Grace's Guide

British Industrial History

Grace's Guide is the leading source of historical information on industry and manufacturing in Britain. This web publication contains 147,372 pages of information and 233,518 images on early companies, their products and the people who designed and built them.

Haytor Granite Railway

From Graces Guide

Revision as of 15:24, 9 May 2019 by Ait (talk | contribs)
(diff) ← Older revision | Latest revision (diff) | Newer revision → (diff)
Jump to: navigation, search

The Haytor Granite Tramway was a tramway built to convey granite from Haytor Down, Dartmoor, Devon to the Stover Canal. The track was formed of granite sections, shaped to guide the wheels of horse-drawn wagons. It was built by George Templer

It was built in 1820; the granite was in demand in the developing cities of England as masonry to construct public buildings and bridges. In 1850 the quarries employed about 100 men but by 1858 they had closed due to the availability of cheaper Cornish granite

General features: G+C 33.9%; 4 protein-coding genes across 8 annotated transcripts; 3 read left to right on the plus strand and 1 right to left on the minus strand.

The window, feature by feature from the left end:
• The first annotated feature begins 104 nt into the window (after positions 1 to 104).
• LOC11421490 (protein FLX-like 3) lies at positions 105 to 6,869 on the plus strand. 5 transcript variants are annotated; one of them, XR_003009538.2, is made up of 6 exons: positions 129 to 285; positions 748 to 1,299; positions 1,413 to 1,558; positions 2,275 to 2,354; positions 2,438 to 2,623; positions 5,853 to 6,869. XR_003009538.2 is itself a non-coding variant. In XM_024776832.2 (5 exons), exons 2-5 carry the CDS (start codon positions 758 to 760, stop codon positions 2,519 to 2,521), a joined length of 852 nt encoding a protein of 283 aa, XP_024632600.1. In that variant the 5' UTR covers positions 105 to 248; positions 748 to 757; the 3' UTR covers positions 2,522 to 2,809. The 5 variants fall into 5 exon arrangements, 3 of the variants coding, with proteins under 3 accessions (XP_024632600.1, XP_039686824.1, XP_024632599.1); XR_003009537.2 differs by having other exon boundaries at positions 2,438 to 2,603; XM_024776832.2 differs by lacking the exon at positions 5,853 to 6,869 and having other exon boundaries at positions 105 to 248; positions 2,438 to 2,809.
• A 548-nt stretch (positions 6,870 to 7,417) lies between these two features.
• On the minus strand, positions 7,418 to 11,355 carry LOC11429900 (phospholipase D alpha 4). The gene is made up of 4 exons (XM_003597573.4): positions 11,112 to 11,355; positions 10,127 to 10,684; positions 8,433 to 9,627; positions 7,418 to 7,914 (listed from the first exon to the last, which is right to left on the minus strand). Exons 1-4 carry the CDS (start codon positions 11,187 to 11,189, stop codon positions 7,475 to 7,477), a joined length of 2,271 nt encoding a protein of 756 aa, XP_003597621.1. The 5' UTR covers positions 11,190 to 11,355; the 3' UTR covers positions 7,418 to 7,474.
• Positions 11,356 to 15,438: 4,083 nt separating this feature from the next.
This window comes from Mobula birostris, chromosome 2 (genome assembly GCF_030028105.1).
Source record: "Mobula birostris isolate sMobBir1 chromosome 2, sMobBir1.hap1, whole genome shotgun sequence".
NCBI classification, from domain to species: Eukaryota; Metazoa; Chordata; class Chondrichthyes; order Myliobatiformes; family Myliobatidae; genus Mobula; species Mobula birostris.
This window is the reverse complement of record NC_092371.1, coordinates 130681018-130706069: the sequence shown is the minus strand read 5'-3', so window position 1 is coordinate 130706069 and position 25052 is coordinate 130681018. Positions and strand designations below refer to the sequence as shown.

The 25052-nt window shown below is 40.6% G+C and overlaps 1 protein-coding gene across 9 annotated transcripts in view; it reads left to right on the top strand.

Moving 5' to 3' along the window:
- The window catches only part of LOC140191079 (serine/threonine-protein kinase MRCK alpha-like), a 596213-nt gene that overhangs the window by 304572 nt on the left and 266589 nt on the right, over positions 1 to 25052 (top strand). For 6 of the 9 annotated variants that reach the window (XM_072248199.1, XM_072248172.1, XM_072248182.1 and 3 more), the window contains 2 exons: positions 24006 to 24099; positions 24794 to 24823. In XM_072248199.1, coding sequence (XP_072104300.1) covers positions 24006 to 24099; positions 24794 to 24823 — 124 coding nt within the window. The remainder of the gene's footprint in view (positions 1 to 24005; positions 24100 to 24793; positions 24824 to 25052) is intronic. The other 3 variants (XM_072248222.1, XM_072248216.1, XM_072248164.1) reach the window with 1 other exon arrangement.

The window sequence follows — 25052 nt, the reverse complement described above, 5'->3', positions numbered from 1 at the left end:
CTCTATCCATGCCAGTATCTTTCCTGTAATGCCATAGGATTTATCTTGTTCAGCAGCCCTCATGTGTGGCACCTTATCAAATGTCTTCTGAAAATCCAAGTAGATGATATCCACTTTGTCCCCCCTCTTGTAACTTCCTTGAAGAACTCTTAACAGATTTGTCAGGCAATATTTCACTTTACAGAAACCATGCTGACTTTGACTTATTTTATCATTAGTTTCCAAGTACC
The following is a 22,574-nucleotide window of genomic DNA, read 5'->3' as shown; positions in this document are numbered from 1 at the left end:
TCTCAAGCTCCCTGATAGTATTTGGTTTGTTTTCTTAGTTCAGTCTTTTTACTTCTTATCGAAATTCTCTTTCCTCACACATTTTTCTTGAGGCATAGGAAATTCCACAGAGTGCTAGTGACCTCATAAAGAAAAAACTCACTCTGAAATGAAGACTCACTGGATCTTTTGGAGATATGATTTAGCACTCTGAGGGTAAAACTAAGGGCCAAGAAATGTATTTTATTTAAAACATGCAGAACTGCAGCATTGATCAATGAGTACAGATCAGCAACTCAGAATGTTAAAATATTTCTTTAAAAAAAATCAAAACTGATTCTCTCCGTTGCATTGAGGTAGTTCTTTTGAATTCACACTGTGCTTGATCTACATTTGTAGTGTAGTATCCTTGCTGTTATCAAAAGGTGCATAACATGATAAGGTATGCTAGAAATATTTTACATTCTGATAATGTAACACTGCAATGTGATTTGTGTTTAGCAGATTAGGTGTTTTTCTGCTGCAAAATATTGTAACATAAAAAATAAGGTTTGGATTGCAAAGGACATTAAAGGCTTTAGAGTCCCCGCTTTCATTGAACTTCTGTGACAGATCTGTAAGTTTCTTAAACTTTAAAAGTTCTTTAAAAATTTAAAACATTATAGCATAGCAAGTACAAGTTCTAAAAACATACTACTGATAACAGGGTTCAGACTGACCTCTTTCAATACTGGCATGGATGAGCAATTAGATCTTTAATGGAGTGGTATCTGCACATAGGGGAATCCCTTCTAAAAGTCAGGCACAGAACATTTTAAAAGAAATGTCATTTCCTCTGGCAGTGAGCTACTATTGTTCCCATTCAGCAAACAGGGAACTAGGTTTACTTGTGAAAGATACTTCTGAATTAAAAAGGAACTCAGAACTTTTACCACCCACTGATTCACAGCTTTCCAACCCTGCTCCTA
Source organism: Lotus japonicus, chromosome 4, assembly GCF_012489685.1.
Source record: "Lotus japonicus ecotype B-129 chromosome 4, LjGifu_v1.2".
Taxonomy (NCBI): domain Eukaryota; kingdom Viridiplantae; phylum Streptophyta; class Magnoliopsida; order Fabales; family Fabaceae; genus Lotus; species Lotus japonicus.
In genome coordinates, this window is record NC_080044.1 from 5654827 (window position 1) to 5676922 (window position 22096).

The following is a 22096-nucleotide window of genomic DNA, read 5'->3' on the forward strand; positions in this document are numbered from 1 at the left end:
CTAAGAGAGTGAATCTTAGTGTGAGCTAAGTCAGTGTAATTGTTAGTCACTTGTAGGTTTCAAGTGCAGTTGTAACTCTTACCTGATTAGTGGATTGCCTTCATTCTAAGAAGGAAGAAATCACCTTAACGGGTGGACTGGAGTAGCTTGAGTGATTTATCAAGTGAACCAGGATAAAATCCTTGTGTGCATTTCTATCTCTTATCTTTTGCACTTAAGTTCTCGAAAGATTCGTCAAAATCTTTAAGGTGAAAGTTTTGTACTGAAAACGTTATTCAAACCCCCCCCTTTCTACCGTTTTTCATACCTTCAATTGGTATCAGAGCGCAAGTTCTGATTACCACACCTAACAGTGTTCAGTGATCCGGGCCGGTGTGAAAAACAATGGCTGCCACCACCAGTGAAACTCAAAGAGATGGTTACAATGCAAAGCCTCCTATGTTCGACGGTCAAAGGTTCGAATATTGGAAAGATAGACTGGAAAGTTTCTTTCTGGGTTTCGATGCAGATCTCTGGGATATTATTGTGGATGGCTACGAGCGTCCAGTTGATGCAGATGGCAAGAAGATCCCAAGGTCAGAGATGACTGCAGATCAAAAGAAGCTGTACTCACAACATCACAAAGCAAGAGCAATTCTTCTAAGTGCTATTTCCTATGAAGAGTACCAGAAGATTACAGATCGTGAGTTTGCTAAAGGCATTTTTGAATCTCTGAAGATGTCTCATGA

The Stover Canal had been built between 1790 and 1792 by James Templer of Stover House, Teigngrace, for the clay traffic, and was extended to Teigngrace in 1820. From here the granite was carried by canal boat to the New Quay at Teignmouth for export by ship, the quay having been built in 1827 for the purpose, making midstream transshipment no longer necessary.

1819 '...G. Templer Esq., of Stover-house, Devon, is giving employment to a great number men, in laying down a granite rail road, from Haytor Rock to the Stover Canal. The work will be executed under the direction of Mr. Steven, of Highwick, and is the only rail-road of this description in the kingdom...'

1928 '...All the granite to build the present London-Bridge, the British Museum, and the G.P.O. came from Haytor, along the old Haytor Railway (the trucks of which were horse-drawn, and the rails, many of which may still be seen near Haytor, were large shaped blocks of Granite), which had its terminus at Jews Bridge, where the stone was put on board barges....the barges took the granite blocks to Teignmouth, where they were shipped to London'.[1]

See Also


Sources of Information

  1. Western Morning News - Thursday 13 September 1928